Maranatha could be either Máran atha, which would mean “Our Lord has/is come” or, prescinding from the complicated scholarly linguistic debate on this point, if you presume that the original was Marána tha, then it would mean “Come, our Lord!” The first is a creedal statement, one which brings great comfort. Our Lord is already come, has established His Kingdom (this is certainly true), even if we recognize that this Kingdom is not yet completely manifested in the world (or in us!). The second is a great prayer of expectation and desire. Both positions have both spiritual value and linguistic credibility.

Does not, however, the brilliance of God in His inspiration allow us to see in the apparent confusion of interpretations both of these great truths – the reality of the Lord’s presence and the need to express our desire for His Coming? Is this not what Advent is – both a celebration of the fact that we live already in His Kingdom (if He had not already been born, there would be no Christmas!) but that our identity is also found in our longing for that Kingdom, for its complete manifestation in the world and, most urgently, in ourselves?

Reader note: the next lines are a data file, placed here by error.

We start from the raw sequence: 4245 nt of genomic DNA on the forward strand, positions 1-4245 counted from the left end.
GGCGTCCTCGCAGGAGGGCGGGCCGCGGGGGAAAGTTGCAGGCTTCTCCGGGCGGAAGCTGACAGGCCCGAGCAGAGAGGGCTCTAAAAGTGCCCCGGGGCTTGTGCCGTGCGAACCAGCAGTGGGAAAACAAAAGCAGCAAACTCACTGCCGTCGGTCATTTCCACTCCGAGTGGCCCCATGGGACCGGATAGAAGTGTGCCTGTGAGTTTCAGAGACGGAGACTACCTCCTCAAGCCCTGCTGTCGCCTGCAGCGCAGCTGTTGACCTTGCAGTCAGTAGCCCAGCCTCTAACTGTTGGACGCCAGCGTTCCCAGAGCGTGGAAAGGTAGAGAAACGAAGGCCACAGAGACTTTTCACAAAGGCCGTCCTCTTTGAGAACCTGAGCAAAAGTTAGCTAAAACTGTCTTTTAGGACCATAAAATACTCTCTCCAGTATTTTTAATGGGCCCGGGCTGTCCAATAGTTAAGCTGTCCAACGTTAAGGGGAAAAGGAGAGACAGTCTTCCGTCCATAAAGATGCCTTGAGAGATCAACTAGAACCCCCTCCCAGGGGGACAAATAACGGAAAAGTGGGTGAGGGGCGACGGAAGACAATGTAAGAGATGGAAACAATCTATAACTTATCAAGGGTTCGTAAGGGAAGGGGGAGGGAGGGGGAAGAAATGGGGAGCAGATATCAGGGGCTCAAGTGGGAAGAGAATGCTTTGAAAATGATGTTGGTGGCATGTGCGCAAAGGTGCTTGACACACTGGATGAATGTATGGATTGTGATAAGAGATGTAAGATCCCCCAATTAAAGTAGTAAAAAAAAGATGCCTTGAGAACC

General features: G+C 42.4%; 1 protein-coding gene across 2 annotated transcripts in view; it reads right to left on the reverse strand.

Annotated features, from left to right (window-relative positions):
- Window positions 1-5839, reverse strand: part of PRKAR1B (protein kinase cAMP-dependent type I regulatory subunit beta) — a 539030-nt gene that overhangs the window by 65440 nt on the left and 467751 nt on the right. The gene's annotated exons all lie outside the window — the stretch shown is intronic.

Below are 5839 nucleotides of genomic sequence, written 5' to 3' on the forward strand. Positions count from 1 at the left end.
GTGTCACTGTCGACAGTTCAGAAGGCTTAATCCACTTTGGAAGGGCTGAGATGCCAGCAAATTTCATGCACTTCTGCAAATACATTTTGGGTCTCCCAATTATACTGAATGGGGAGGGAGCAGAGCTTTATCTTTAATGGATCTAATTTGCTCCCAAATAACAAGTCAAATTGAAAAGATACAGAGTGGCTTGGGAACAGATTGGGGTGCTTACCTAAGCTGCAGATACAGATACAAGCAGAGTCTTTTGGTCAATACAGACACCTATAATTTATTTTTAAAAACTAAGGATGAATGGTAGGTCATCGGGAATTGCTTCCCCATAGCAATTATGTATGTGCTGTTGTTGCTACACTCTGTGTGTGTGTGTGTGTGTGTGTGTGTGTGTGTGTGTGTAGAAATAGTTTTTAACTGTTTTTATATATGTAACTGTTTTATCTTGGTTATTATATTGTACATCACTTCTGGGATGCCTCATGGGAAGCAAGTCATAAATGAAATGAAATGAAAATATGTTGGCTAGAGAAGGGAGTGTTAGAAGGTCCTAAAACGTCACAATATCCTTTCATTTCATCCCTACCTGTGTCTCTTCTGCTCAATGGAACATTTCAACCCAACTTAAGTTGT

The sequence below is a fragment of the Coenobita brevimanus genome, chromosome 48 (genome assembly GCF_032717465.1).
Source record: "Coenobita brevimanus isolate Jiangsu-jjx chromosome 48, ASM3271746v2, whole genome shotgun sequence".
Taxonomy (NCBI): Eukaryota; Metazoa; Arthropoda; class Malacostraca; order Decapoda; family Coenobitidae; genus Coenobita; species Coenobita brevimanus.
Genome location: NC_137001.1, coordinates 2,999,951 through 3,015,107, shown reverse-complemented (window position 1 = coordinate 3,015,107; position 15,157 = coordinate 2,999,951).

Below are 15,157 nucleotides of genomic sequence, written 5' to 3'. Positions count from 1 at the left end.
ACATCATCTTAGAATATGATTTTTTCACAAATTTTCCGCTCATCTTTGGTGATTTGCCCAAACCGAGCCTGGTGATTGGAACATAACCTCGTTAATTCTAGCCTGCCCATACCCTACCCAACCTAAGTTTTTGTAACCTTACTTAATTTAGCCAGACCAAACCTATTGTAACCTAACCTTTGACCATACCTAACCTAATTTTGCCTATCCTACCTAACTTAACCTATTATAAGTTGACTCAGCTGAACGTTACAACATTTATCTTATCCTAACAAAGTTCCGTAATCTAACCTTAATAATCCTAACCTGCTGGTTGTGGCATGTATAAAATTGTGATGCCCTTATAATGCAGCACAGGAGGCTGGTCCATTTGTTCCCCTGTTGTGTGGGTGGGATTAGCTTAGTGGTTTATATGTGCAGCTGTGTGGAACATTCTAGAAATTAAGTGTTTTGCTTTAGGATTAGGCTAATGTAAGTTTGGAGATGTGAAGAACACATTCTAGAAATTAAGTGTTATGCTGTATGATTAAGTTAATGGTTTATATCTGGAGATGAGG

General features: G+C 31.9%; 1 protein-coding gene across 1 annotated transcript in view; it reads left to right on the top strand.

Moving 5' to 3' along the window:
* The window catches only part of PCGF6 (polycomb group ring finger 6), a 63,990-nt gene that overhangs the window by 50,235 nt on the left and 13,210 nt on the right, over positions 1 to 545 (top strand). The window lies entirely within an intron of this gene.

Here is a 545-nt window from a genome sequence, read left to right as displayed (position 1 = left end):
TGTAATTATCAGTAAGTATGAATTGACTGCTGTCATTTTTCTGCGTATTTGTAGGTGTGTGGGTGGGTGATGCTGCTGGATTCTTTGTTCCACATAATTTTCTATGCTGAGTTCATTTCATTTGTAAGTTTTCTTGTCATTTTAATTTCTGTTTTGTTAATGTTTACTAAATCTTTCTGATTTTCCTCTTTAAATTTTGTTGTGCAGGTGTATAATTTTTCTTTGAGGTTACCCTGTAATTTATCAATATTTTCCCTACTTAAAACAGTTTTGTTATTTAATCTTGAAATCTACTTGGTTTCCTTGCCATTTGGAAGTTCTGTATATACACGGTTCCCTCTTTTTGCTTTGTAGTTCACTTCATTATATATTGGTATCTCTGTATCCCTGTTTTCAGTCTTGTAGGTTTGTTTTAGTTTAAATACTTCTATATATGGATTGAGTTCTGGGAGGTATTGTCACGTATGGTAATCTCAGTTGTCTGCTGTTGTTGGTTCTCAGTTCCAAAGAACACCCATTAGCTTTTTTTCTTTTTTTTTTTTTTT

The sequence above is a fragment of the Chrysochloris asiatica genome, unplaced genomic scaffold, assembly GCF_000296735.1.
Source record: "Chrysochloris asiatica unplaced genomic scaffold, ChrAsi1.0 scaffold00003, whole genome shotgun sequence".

May the joyful, growing, gently insistent rhythm of Advent, bursting out for just this one day into joyful color, together with the faithful proclamation and the heartfelt yearning of Maranatha be for us the definitive answer to the Great Question of the excited child in each of us: Are we there yet? How much longer? Rejoice, the Lord is near!

Prepared for Aleteia by theCanonry of Saint Leopold. Click here to learn more about the Canons Regular of St. Augustine.